Buried Alive: The Concept of Race in the Biological Sciences and Clinical Medicine - With some Social and Political Consequences of its Surprising, even Vigorous Revitalization
September 23, 2010, 4pm Smith-Buannano 106

TROY DUSTER Sociology and the Institute for the History of the Production of Knowledge, New York University and the University of California-Berkeley

A recent Scientific American profile of Troy Duster told of a 1997 meeting at the National Human Genome Research Institute. The eminent geneticists agreed on a mantra: “Race doesn’t exist.” They insisted that because the DNA of people with different skin colors and hair textures is 99.9 percent alike, the notion of race had no meaning in science:

Then sociologist Troy Duster pulled a forensics paper out of his briefcase. It claimed that criminologists could find out whether a suspect was Caucasian, Afro-Caribbean or Asian Indian merely by analyzing three sections of DNA. “It was chilling,” recalls Francis S. Collins, director of the Institute. He had not been aware of DNA sequences that could identify race, and it shocked him that the information can be used to investigate crimes. “It stopped the conversation in its tracks” (Lehrman, 2003).
Years before the Human Genome Project had begun, Duster had already been patiently explaining that while genetic research cannot find race as a biological reality, race remains very much a social reality—with important biological outcomes, such as sharply higher rates of hypertension and prostate cancer in racialized populations. When the revolution in molecular biology arrived, Duster warned that DNA markers linked to ancestral origins would be used to attempt genetic explanations of these conditions—a dangerous pathway to the reinscription of the biology of race. “In large part, thanks to Duster,” the Scientific American article said, “Collins and other geneticists have begun grappling with forensic, epidemiological and pharmacogenomic data that raise the question of race at the DNA level.” As a result, says Collins, “Duster is a person that rather regularly gets tapped on the shoulder and asked for help.”

Troy Duster has been doing this kind of thing for many years on many issues—using solid data and telling examples to shift scientific conversations, and sometimes, political debates as well. He is, to use Michael Burawoy’s four-fold schema, a professional sociologist, a policy sociologist, a critical sociologist, and a public sociologist.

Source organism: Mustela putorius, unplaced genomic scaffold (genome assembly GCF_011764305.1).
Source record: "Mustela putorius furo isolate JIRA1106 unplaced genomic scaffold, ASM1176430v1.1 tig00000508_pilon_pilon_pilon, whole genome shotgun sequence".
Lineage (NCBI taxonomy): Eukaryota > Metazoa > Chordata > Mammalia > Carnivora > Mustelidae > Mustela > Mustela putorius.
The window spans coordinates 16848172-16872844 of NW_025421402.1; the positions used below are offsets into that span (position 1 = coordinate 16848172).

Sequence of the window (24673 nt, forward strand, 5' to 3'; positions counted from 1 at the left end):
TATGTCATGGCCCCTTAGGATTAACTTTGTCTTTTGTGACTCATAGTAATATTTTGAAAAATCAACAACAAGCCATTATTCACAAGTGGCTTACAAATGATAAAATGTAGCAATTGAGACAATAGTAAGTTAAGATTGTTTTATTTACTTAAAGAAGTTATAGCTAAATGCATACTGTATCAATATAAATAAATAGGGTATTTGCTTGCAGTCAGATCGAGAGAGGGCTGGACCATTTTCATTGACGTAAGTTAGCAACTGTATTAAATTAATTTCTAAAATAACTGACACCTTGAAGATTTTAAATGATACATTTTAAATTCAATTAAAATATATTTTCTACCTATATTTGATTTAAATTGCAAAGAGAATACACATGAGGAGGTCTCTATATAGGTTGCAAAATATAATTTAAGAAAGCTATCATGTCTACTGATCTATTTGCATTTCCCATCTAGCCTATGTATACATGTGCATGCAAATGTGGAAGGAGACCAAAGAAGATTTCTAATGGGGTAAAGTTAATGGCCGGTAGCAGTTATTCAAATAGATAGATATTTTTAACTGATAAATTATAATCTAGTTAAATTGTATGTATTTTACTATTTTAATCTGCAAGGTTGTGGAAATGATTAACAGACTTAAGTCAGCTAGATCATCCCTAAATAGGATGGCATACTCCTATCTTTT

Distinguished Scholarship

Duster’s research and writing have ranged widely across the sociology of law, science, deviance, inequality, race, and education. In addition to numerous book chapters, he has published in an extraordinary array of scholarly journals including Nature, Social Problems, Science, Ethnicities, Representations, the Bulletin de Methodologie Sociologique, The American Sociologist, Philosophy and Social Action, Politics and the Life Sciences, Crime and Delinquency, Society, Social Psychiatry, The Black Scholar, Les Temps Modernes, and The Japanese Journal of Science. His research has been translated into French, German, Italian and Japanese.

His first book, The Legislation of Morality: Drugs, Crime, and Law (1970), a classic in the drug field, showed that when the demographics of opiate addiction shifted, so did its definition and the law. When addicts were predominantly white, middle-class, middle-aged women, addiction was a health problem dealt with privately by physicians. But when addiction spread among more “disreputable” groups like poor young men, it was redefined as a crime problem dealt with publicly by imprisonment.

Duster’s other books include the seminal Backdoor to Eugenics (1990), which The Nation called a “lucid landmark.” In his introduction to the second edition (2003), Pierre Bourdieu applauds Duster for showing the dangerous slide toward a “covert eugenics” that has emerged as “old mythologies” about intelligence and crime are “dressed in the biological sciences.”

Duster’s most recent book is Whitewashing Race: The Myth of a Color-Blind Society (2003; co-authored with Brown, Carnoy, Currie, Oppenheimer, Shultz, and Wellman). It received extraordinary critical acclaim, won the Benjamin Hooks Award, and was a finalist in 2004 for the C. Wright Mills Award. “Framed as a response to conservative analysts who claim that racial problems are essentially solved,” wrote Andrew Hacker, Whitewashing Race is “a brilliant, seamless book on America’s deepest divide.”

Duster has been an editor for Theory and Society, Sociological Inquiry, Contemporary Sociology, The American Sociologist, and the ASA’s Rose Monograph Series. He is currently a member of the Social Science Research Council, and has served on committees for the National Academy of Sciences, the American Association for the Advancement of Science, the American Association of Law Schools, the National Science Foundation, the Russell Sage Foundation, the National Institutes of Health, and he was Chair of the Ethical, Legal and Social Issues Committee of the Human Genome Project.

Among other awards, Duster has received a Guggenheim Fellowship at the London School of Economics, an honorary Doctor of Letters from Williams College, and the DuBois-Johnson-Frazier Award from the American Sociological Association. He’s currently Professor of Sociology and Director of the Institute for the History of the Production of Knowledge at New York University, as well as Chancellor’s Professor of Sociology at the University of California, Berkeley, where he has taught since 1970.

by Harry G. Levine, City University of New York-Queens College, and Craig Reinarman, University of California-Santa Cruz)
for more on Troy Duster, see http://www.asanet.org/footnotes/septoct04/indexone.html